Saturday, May 28, 2011

Terayama Shuji Music Festival

I heard about Shuji Terayama a long time ago, but in one those things you never quite get around to, I'd never really read any of his plays or poems and other works of this avant garde writer. So, when I saw that there was going to be a 'Terayama Shuji Music Festival' at the Hatsudai The Doors club, and Asakusa Jinta was playing, I was interested. Plus, as a bonus, Panta, the singer of the legendary left-wing 70's rock band Zunou Keisatsu, or Brain Police, was also on the bill.

Terayama was active in the 60's and 70's, and a lot of the crowd in the small Doors club seemed to be about the age that they probably saw Terayama plays when they first came out. They were a quiet audience, with gray, fuzzy hair. Maybe they were once radicals, protesting, attending Brain Police shows, taking in Terayama's literary experiments. Maybe, to an extent, they are still radical, which is harder to be than, say, in your 20's.

It probably wasn't an easy crowd for Asakusa Jinta, accustomed more to playing for young punk fans, but they pulled it off, helped along by a few diehard fans in the audience who had come to see them, and getting polite applause from the Terayama followers.

MCing the event were a playwright named Ei Takatori, who had collaborated with Terayama and whose background is also interesting, with 'manga criticism' listed in his resume, and an idol singer named Mika Hashimoto, who is the 'chairwoman' of the School Uniform Advancement Committee, which is how I guess I'd translate an idol group called Seifuku Koujou Iinkai. I missed SKI's set, but they appear to be a group of about a dozen schoolgirl singers who motto is to be “pure, upright and beautiful,” according to their website. The special guest was the actress Hitomi Takahashi, a tall, somewhat fox-like beauty, who had been scouted by Terayama when she went to see one of his plays as a student in her school uniform.

Brain Police's Panta played as a duo with another guitarist. A 61-year old rocker with still-long hair wearing black clothes, Panta did an acoustic set, and the highlight was a song whose message confused me. It was a song that was ostensibly about a baseball team, and its nine players, but in reality it was about the nine hijackers of ANA's Yodo-go plane in 1970, the baseball theme invented to prevent the song from being banned. It seemed weird...I only have wiki-level knowledge of the Yodo-go incident, but the gist is a group of radicals took over the plane and had it fly to North Korea, where the nine would be able to join their comrades. It wasn't a critical song. If anything, it seemed to glorify them. Maybe the song made sense in certain circles at the time it was written, but, in 2011, it seems strange. I'm curious what Panta's take is on all this.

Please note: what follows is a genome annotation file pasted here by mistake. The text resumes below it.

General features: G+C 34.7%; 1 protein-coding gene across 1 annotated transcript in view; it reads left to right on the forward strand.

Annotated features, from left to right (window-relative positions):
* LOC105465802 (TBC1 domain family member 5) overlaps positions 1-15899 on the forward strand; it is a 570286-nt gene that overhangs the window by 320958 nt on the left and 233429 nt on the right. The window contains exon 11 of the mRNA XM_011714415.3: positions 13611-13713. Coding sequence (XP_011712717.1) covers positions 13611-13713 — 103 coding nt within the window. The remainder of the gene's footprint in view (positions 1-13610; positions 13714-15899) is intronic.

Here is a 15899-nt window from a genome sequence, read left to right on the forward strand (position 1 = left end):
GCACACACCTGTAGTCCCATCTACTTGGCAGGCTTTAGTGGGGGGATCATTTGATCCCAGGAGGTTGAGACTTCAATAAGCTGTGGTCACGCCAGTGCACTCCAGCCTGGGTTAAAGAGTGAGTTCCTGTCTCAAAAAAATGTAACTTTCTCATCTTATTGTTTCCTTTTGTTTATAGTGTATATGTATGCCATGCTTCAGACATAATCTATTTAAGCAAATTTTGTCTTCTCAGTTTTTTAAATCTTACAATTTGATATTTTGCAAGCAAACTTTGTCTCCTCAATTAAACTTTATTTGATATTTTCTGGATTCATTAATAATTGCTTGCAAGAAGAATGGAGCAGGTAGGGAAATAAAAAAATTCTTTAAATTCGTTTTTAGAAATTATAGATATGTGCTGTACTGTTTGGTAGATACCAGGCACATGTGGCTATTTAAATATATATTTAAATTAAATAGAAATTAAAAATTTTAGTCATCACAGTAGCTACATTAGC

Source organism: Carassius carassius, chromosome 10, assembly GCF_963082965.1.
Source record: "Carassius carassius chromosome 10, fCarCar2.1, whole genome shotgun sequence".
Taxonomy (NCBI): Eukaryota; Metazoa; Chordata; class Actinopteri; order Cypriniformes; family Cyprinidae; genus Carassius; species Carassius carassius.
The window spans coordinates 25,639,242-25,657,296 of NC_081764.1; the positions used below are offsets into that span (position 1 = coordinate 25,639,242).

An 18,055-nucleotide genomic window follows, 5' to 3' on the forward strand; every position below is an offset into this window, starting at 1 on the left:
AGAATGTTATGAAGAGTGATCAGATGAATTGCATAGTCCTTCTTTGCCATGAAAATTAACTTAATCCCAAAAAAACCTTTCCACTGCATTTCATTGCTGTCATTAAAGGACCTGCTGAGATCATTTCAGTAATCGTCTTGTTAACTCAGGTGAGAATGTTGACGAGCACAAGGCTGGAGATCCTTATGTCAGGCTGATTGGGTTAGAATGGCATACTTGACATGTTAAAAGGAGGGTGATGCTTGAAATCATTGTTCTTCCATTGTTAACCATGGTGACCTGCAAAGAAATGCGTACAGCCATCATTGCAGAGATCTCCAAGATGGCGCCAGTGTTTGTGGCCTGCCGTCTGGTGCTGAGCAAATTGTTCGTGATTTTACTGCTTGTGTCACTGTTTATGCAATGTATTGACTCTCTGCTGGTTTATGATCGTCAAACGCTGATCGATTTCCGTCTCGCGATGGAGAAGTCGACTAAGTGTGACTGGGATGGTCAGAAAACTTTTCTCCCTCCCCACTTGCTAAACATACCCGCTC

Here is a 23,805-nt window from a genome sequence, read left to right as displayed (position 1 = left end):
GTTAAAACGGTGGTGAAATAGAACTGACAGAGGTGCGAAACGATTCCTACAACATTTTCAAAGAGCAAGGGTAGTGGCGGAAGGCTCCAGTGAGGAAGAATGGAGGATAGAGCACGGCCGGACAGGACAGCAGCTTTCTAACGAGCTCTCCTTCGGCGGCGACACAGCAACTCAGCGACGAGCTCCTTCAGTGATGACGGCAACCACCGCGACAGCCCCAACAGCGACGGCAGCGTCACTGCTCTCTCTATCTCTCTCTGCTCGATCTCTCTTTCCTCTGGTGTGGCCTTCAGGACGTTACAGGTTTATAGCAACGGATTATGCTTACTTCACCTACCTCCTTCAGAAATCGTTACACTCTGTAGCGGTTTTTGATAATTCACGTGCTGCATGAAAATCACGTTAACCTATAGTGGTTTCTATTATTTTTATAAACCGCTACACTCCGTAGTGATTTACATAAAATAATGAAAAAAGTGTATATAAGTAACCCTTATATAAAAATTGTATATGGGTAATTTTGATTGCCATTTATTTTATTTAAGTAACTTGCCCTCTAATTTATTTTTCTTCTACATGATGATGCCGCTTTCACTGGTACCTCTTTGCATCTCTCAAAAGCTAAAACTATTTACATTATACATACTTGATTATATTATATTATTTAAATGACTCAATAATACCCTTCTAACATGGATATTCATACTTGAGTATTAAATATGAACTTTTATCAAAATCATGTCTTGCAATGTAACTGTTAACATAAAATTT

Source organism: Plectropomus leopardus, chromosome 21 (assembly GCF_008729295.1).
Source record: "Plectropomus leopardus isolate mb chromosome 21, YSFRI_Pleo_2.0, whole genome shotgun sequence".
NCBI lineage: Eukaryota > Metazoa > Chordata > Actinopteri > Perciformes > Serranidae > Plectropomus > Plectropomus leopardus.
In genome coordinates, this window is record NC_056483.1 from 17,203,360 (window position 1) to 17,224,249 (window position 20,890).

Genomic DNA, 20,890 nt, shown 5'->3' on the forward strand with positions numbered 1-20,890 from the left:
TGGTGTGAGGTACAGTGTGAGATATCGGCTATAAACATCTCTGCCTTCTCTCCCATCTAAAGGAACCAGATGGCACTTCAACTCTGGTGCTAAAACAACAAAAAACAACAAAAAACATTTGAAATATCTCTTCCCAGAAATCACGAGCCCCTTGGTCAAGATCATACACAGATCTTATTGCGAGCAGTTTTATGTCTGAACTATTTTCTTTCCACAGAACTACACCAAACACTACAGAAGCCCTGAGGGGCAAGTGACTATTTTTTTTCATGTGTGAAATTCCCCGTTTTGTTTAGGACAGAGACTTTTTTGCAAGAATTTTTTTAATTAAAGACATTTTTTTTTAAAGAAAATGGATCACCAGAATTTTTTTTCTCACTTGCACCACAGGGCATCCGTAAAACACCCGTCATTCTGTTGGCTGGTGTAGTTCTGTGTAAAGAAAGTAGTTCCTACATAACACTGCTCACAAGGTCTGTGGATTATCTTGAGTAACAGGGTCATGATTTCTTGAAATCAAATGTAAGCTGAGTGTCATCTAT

For the encore, all the performers got together and sang a famous song that Terayama wrote called , “Sensou wa Shiranai”, a beautiful, if somewhat sentimental song about a girl getting married whose father she doesn't remember died in the war. The title means, literally, 'I don't know war', but I guess the 'know' in this case means more than just knowledge or experience, and is talking about lives where war is no longer something that exists, at least not in Japan, for now.

Sunday, May 08, 2011

2011, From Here

2011, From Here was an earthquake charity event at the Club Que featuring a three-band roster that was hard to beat if you're into Japanese guitar pop: Harqua, the husband-and-wife collaboration of Harco and Quinka, with a Yawn, Kuki Kodan and advantage Lucy. Ticket proceeds, donations and sales of buttons made by artists (showing the prefectural birds of the quake-affected areas) went to a quake relief fund.

More than 200 people crammed into the Que, and the event ended up raising over 500,000 yen, about $6,000.

Highlights of the event for me included:

Harqua's performance. I'm a huge Quinka far, and chose her Field Recordings album as my favorite for 2008. I also like Harqua's CD a lot—I don't think there are many married duos that sing as beautifully together—and this was my first time see them on stage. One of their best songs is “Thank You”, the first tune on their album, and Quinka said that when she wrote it, the message was that you shouldn't miss the opportunity to thank loved ones closest to you, but after the quake, the message became bigger, and now it's also a song to thank people from far away, strangers with a heart. Enamored of the song to begin with, and thinking about its newfound significance, I was emotionally overcome during its performance.

Kuki Kodan's lyrics. Vocalist Yamazaki Yukari writes with everyday words that mysteriously turn into sung poetry that's hard to forget. I could see several fans mouthing those words that mean a lot to them. Yukari sits the side edge of the stage, singing as if she's alone in a living room, and then sometimes looking up, surprised she's on a stage in front of a crowd.

Advantage Lucy. The organizers of the show, whose intention was written on their website (and take a guess who translated it into English :) ). What can we do in this situation? We can start helping, from now, each in his or her own way—that was the philosophy.

But when vocalist Aiko first tried to address the audience, and saw how many had shown up, she was overwhelmed and covered her eyes with a towel. The words eventually came out, and they did a fantastic set of their new material, but for the encore, when they did “Kaze ni Azukete”, and she sang that line, one of my favorite of all Lucy lyrics, because it's so real:

Kimi kara koe ga todoitara nandaka

When your words reach me

Onaka ga suitekita

I start to become hungry

she choked up again. Maybe, I think, because we were there, the fans and musicians, and our voice, of support and agreement, did reach her. (And we did go grab a bite afterwards!)